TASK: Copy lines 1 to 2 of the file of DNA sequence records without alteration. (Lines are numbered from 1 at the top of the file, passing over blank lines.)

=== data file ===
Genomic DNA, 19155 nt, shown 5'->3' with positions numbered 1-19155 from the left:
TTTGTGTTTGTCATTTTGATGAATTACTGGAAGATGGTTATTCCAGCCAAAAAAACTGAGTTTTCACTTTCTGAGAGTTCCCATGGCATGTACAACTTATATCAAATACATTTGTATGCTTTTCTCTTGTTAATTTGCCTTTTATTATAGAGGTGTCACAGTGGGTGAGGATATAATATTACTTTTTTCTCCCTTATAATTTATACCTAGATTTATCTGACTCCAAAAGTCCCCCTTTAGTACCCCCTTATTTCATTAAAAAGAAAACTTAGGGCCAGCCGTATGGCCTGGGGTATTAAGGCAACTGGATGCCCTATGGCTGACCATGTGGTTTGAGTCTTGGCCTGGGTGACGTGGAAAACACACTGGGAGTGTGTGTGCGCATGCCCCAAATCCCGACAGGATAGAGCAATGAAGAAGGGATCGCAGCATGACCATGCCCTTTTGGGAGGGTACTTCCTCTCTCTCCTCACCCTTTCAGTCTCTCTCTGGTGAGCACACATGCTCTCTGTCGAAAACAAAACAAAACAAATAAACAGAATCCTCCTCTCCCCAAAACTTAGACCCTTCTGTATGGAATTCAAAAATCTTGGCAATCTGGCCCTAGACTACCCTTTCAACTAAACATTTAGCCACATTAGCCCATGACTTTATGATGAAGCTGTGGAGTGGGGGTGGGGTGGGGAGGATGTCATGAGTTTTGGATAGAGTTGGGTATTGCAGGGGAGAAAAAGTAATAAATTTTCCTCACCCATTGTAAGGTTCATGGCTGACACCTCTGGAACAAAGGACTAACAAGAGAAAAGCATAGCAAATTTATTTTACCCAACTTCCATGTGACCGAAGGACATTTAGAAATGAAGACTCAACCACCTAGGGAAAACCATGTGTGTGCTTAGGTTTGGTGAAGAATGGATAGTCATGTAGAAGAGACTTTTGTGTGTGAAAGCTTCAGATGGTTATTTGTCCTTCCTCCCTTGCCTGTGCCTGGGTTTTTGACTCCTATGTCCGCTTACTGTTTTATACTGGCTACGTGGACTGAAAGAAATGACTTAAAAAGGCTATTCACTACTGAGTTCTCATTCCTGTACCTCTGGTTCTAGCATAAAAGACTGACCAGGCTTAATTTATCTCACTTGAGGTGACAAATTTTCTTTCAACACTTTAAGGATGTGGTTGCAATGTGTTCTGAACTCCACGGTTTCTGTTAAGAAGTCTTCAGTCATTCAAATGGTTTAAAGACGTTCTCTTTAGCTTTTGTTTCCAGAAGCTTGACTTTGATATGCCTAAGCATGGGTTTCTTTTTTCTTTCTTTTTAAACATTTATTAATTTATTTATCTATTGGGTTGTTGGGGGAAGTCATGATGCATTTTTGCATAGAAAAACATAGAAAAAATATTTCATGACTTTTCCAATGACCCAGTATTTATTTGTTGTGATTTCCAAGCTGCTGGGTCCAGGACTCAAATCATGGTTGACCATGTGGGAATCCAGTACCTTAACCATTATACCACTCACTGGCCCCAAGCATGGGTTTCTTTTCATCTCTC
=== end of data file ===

Genomic DNA, 19155 nt, shown 5'->3' with positions numbered 1-19155 from the left:
TTTGTGTTTGTCATTTTGATGAATTACTGGAAGATGGTTATTCCAGCCAAAAAAACTGAGTTTTCACTTTCTGAGAGTTCCCATGGCATGTACAACTTATATCAAATACATTTGTATGCTTTTCTCTTGTTAATTTGCCTTTTATTATAGAGGTGTCACAGTGGGTGAGGATATAATATTACTTTTTTCTCCCTTATAATTTATACCTAGATTTATCTGACTCCAAAAGTCCCCCTTTAGTACCCCCTTATTTCATTAAAAAGAAAACTTAGGGCCAGCCGTATGGCCTGGGGTATTAAGGCAACTGGATGCCCTATGGCTGACCATGTGGTTTGAGTCTTGGCCTGGGTGACGTGGAAAACACACTGGGAGTGTGTGTGCGCATGCCCCAAATCCCGACAGGATAGAGCAATGAAGAAGGGATCGCAGCATGACCATGCCCTTTTGGGAGGGTACTTCCTCTCTCTCCTCACCCTTTCAGTCTCTCTCTGGTGAGCACACATGCTCTCTGTCGAAAACAAAACAAAACAAATAAACAGAATCCTCCTCTCCCCAAAACTTAGACCCTTCTGTATGGAATTCAAAAATCTTGGCAATCTGGCCCTAGACTACCCTTTCAACTAAACATTTAGCCACATTAGCCCATGACTTTATGATGAAGCTGTGGAGTGGGGGTGGGGTGGGGAGGATGTCATGAGTTTTGGATAGAGTTGGGTATTGCAGGGGAGAAAAAGTAATAAATTTTCCTCACCCATTGTAAGGTTCATGGCTGACACCTCTGGAACAAAGGACTAACAAGAGAAAAGCATAGCAAATTTATTTTACCCAACTTCCATGTGACCGAAGGACATTTAGAAATGAAGACTCAACCACCTAGGGAAAACCATGTGTGTGCTTAGGTTTGGTGAAGAATGGATAGTCATGTAGAAGAGACTTTTGTGTGTGAAAGCTTCAGATGGTTATTTGTCCTTCCTCCCTTGCCTGTGCCTGGGTTTTTGACTCCTATGTCCGCTTACTGTTTTATACTGGCTACGTGGACTGAAAGAAATGACTTAAAAAGGCTATTCACTACTGAGTTCTCATTCCTGTACCTCTGGTTCTAGCATAAAAGACTGACCAGGCTTAATTTATCTCACTTGAGGTGACAAATTTTCTTTCAACACTTTAAGGATGTGGTTGCAATGTGTTCTGAACTCCACGGTTTCTGTTAAGAAGTCTTCAGTCATTCAAATGGTTTAAAGACGTTCTCTTTAGCTTTTGTTTCCAGAAGCTTGACTTTGATATGCCTAAGCATGGGTTTCTTTTTTCTTTCTTTTTAAACATTTATTAATTTATTTATCTATTGGGTTGTTGGGGGAAGTCATGATGCATTTTTGCATAGAAAAACATAGAAAAAATATTTCATGACTTTTCCAATGACCCAGTATTTATTTGTTGTGATTTCCAAGCTGCTGGGTCCAGGACTCAAATCATGGTTGACCATGTGGGAATCCAGTACCTTAACCATTATACCACTCACTGGCCCCAAGCATGGGTTTCTTTTCATCTCTC